Searching over 5,500,000 cases.


searching
Buy This Entire Record For $7.95

Download the entire decision to receive the complete text, official citation,
docket number, dissents and concurrences, and footnotes for this case.

Learn more about what you receive with purchase of this case.

Nabi v. State

Court of Criminal Appeals of Tennessee, Nashville

April 9, 2018

STEVEN TYLER NABI
v.
STATE OF TENNESSEE

          Assigned on Briefs August 15, 2017

          Appeal from the Circuit Court for Robertson County Nos. 74CC2-2013-630, 74CC2-2013-635 William R. Goodman, III, Judge.

         Petitioner, Steven Tyler Nabi, appeals the denial of his petition for post-conviction relief. On appeal, Petitioner contends that his trial counsel was ineffective for failing to adequately prepare for trial, failing to properly cross-examine the State's witnesses at trial, and failing to pursue the issues of the State's lack of DNA evidence and defense of a third party. Petitioner entered guilty pleas following the State's presentation of its evidence at trial. Petitioner contends that his guilty pleas were unknowingly and involuntarily entered because he was under the influence of marijuana at the time of the plea acceptance hearing, the trial court failed to properly advise him under Rule 11 of the Tennessee Rules of Criminal Procedure, and Petitioner did not understand that his sentence would be served at 85 percent. Having reviewed the entire record and the briefs of the parties, we reverse the judgment of the post-conviction court and remand this case for proceedings consistent with this opinion.

         Tenn. R. App. P. 3 Appeal as of Right; Judgment of the Circuit Court Reversed and Remanded

          William F. Kroeger, Springfield, Tennessee, for the appellant, Steven Tyler Nabi.

          Herbert H. Slatery III, Attorney General and Reporter; Ruth Anne Thompson, Senior Counsel; John Wesley Carney, Jr., District Attorney General; and Jason White, Assistant District Attorney General, for the appellee, State of Tennessee.

          Thomas T. Woodall, P.J., delivered the opinion of the court, in which Camille R. McMullen and Robert L. Holloway, Jr., JJ., joined.

          OPINION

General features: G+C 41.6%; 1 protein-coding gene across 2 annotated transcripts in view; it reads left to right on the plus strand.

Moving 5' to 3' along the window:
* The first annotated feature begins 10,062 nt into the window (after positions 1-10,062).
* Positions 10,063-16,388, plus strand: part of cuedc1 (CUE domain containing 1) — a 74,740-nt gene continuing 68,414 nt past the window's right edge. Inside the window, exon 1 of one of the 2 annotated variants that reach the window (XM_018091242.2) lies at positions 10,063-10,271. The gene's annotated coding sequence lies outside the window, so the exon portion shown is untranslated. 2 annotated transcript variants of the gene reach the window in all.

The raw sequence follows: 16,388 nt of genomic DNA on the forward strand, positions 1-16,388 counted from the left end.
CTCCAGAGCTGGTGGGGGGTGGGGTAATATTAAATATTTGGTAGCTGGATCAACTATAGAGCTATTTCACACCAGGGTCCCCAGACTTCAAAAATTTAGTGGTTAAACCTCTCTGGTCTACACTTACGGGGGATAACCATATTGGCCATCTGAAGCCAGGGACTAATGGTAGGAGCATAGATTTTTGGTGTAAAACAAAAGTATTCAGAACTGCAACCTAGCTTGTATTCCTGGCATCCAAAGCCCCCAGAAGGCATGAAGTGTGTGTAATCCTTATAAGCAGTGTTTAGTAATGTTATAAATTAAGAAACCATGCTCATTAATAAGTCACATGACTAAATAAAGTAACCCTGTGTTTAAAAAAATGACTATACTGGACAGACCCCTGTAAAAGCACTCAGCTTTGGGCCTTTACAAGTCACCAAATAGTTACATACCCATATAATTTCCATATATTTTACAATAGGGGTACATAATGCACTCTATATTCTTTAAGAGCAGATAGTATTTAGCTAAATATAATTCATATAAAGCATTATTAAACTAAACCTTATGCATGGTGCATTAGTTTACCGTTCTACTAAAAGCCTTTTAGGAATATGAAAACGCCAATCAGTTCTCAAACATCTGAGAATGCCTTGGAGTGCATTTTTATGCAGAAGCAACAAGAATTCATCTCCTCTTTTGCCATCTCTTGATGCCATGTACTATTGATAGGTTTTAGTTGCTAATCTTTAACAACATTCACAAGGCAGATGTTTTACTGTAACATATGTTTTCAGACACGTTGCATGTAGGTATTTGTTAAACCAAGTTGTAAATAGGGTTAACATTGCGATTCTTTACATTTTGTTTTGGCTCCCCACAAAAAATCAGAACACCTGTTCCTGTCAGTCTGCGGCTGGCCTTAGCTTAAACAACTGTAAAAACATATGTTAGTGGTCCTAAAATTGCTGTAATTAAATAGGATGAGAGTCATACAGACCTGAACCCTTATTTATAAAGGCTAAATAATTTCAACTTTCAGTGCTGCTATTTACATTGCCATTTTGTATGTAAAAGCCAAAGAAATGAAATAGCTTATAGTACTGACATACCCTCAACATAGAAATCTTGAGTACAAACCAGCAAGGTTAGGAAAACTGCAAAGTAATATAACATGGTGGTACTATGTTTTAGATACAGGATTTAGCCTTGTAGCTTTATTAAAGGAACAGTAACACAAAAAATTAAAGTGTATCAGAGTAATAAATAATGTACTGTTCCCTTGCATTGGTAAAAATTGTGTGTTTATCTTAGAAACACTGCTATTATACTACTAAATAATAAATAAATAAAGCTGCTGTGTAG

THOMAS T. WOODALL, PRESIDING JUDGE.

         Procedural history

         Petitioner was indicted by the Robertson County Grand Jury for one count of aggravated robbery in case number 2013-CR-630 and one count each of aggravated robbery, conspiracy to commit aggravated robbery, and aggravated assault in case number 2013-CR-635. A jury trial began in case number 2013-CR-630. Following the State's proof at trial, Petitioner entered guilty pleas to two counts of aggravated robbery, one under each case number, and the remaining counts were dismissed. The trial court ordered Petitioner to serve two twelve-year concurrent sentences.

         Petitioner filed a pro se petition for post-conviction relief, in which he asserted that his trial counsel was ineffective and his guilty pleas were unknowingly and involuntarily entered. After appointment of counsel, Petitioner subsequently filed an amended petition for post-conviction relief, alleging as grounds for relief that: 1) his trial counsel failed to properly cross-examine the State's witnesses; 2) his trial counsel coerced him into entering guilty pleas by advising him that he would receive 30 years' incarceration if he did not accept the negotiated plea agreement; 3) his trial counsel failed to properly prepare for trial; 4) his trial counsel failed to reply to his letters and met with him on only two occasions prior to trial; 5) his trial counsel failed to "push the issue" of the State's lack of DNA evidence; 6) his trial counsel failed to raise the issue of self-defense of a third party; 7) his trial counsel failed to properly attack the credibility of the witnesses; 8) he was coerced by trial counsel to enter guilty pleas; 9) he was in a "trance" or in "shock" during the guilty plea hearing and did not understand the plea colloquy; 9) he was under the influence of marijuana when he entered his guilty pleas; and 10) he would not have entered guilty pleas if his trial counsel had effectively cross-examined the State's witnesses.

         Notably, Petitioner did not assert in either his pro se petition or his amended petition that the trial court failed to adhere to all of the procedural requirements of Rule 11 of the Tennessee Rules of Criminal Procedure in accepting his guilty pleas. Petitioner asserts on appeal that the trial court failed to explain the maximum possible punishment and failed to inquire about the voluntariness of Petitioner's pleas. Petitioner also argues that the trial court failed to advise Petitioner that evidence of his prior convictions may be considered at sentencing. Petitioner did argue these grounds for relief at the post-conviction hearing without any objection by the State that they were not included in the post-conviction petition as amended.

         In Tennessee, to ensure that guilty pleas are voluntarily, knowingly, and intelligently entered, Tennessee Rule of Criminal Procedure 11 sets forth, in part, the requirements for guilty pleas.

(1) Advising and Questioning the Defendant. - Before accepting a guilty plea or nolo contendere plea, the court shall address the defendant personally in open court and inform the defendant of, and determine that he or she understands, the following:
(A) The nature of the charge to which the plea is offered;
(B) the maximum possible penalty and any mandatory minimum penalty;
(C) if the defendant is not represented by an attorney, the right to be represented by counsel - and if necessary have the court appoint counsel - at trial and ...

Buy This Entire Record For $7.95

Download the entire decision to receive the complete text, official citation,
docket number, dissents and concurrences, and footnotes for this case.

Learn more about what you receive with purchase of this case.